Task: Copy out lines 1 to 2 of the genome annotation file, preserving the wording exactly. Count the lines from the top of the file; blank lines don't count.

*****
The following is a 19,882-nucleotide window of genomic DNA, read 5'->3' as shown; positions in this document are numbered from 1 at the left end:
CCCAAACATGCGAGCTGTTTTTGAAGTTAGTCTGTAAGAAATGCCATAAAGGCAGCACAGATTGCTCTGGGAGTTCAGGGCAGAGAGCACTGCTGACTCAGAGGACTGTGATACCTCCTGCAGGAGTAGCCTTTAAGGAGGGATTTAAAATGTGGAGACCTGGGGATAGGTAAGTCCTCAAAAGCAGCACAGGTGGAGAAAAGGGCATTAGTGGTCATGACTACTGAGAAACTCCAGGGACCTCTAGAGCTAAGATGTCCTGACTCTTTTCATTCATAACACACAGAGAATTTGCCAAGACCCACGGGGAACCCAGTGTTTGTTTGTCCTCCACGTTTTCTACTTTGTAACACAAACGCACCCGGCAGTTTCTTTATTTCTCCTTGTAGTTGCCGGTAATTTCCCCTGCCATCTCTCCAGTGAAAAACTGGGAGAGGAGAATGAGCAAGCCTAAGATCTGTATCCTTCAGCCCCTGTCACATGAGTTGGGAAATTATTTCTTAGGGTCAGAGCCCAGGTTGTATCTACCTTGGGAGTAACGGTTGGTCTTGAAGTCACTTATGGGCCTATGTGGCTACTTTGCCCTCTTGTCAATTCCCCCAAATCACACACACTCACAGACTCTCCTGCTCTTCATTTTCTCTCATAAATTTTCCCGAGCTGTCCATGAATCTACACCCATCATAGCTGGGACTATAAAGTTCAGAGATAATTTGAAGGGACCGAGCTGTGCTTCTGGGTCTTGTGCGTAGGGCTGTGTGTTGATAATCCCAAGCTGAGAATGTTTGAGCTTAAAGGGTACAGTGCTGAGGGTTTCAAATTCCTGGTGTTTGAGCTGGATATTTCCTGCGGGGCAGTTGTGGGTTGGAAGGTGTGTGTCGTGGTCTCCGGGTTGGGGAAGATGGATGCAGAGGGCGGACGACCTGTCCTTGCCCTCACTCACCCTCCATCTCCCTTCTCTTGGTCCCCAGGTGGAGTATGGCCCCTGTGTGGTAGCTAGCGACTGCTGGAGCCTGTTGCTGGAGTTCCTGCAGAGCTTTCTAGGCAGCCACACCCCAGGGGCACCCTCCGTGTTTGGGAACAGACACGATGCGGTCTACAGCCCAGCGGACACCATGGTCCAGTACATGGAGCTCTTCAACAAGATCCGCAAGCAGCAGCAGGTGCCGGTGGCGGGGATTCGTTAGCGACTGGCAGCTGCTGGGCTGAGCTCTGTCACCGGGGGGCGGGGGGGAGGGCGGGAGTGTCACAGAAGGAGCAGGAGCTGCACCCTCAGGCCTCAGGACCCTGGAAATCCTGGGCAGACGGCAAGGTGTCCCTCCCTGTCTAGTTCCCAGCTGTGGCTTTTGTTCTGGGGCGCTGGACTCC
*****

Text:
The following is a 19,882-nucleotide window of genomic DNA, read 5'->3' as shown; positions in this document are numbered from 1 at the left end:
CCCAAACATGCGAGCTGTTTTTGAAGTTAGTCTGTAAGAAATGCCATAAAGGCAGCACAGATTGCTCTGGGAGTTCAGGGCAGAGAGCACTGCTGACTCAGAGGACTGTGATACCTCCTGCAGGAGTAGCCTTTAAGGAGGGATTTAAAATGTGGAGACCTGGGGATAGGTAAGTCCTCAAAAGCAGCACAGGTGGAGAAAAGGGCATTAGTGGTCATGACTACTGAGAAACTCCAGGGACCTCTAGAGCTAAGATGTCCTGACTCTTTTCATTCATAACACACAGAGAATTTGCCAAGACCCACGGGGAACCCAGTGTTTGTTTGTCCTCCACGTTTTCTACTTTGTAACACAAACGCACCCGGCAGTTTCTTTATTTCTCCTTGTAGTTGCCGGTAATTTCCCCTGCCATCTCTCCAGTGAAAAACTGGGAGAGGAGAATGAGCAAGCCTAAGATCTGTATCCTTCAGCCCCTGTCACATGAGTTGGGAAATTATTTCTTAGGGTCAGAGCCCAGGTTGTATCTACCTTGGGAGTAACGGTTGGTCTTGAAGTCACTTATGGGCCTATGTGGCTACTTTGCCCTCTTGTCAATTCCCCCAAATCACACACACTCACAGACTCTCCTGCTCTTCATTTTCTCTCATAAATTTTCCCGAGCTGTCCATGAATCTACACCCATCATAGCTGGGACTATAAAGTTCAGAGATAATTTGAAGGGACCGAGCTGTGCTTCTGGGTCTTGTGCGTAGGGCTGTGTGTTGATAATCCCAAGCTGAGAATGTTTGAGCTTAAAGGGTACAGTGCTGAGGGTTTCAAATTCCTGGTGTTTGAGCTGGATATTTCCTGCGGGGCAGTTGTGGGTTGGAAGGTGTGTGTCGTGGTCTCCGGGTTGGGGAAGATGGATGCAGAGGGCGGACGACCTGTCCTTGCCCTCACTCACCCTCCATCTCCCTTCTCTTGGTCCCCAGGTGGAGTATGGCCCCTGTGTGGTAGCTAGCGACTGCTGGAGCCTGTTGCTGGAGTTCCTGCAGAGCTTTCTAGGCAGCCACACCCCAGGGGCACCCTCCGTGTTTGGGAACAGACACGATGCGGTCTACAGCCCAGCGGACACCATGGTCCAGTACATGGAGCTCTTCAACAAGATCCGCAAGCAGCAGCAGGTGCCGGTGGCGGGGATTCGTTAGCGACTGGCAGCTGCTGGGCTGAGCTCTGTCACCGGGGGGCGGGGGGGAGGGCGGGAGTGTCACAGAAGGAGCAGGAGCTGCACCCTCAGGCCTCAGGACCCTGGAAATCCTGGGCAGACGGCAAGGTGTCCCTCCCTGTCTAGTTCCCAGCTGTGGCTTTTGTTCTGGGGCGCTGGACTCC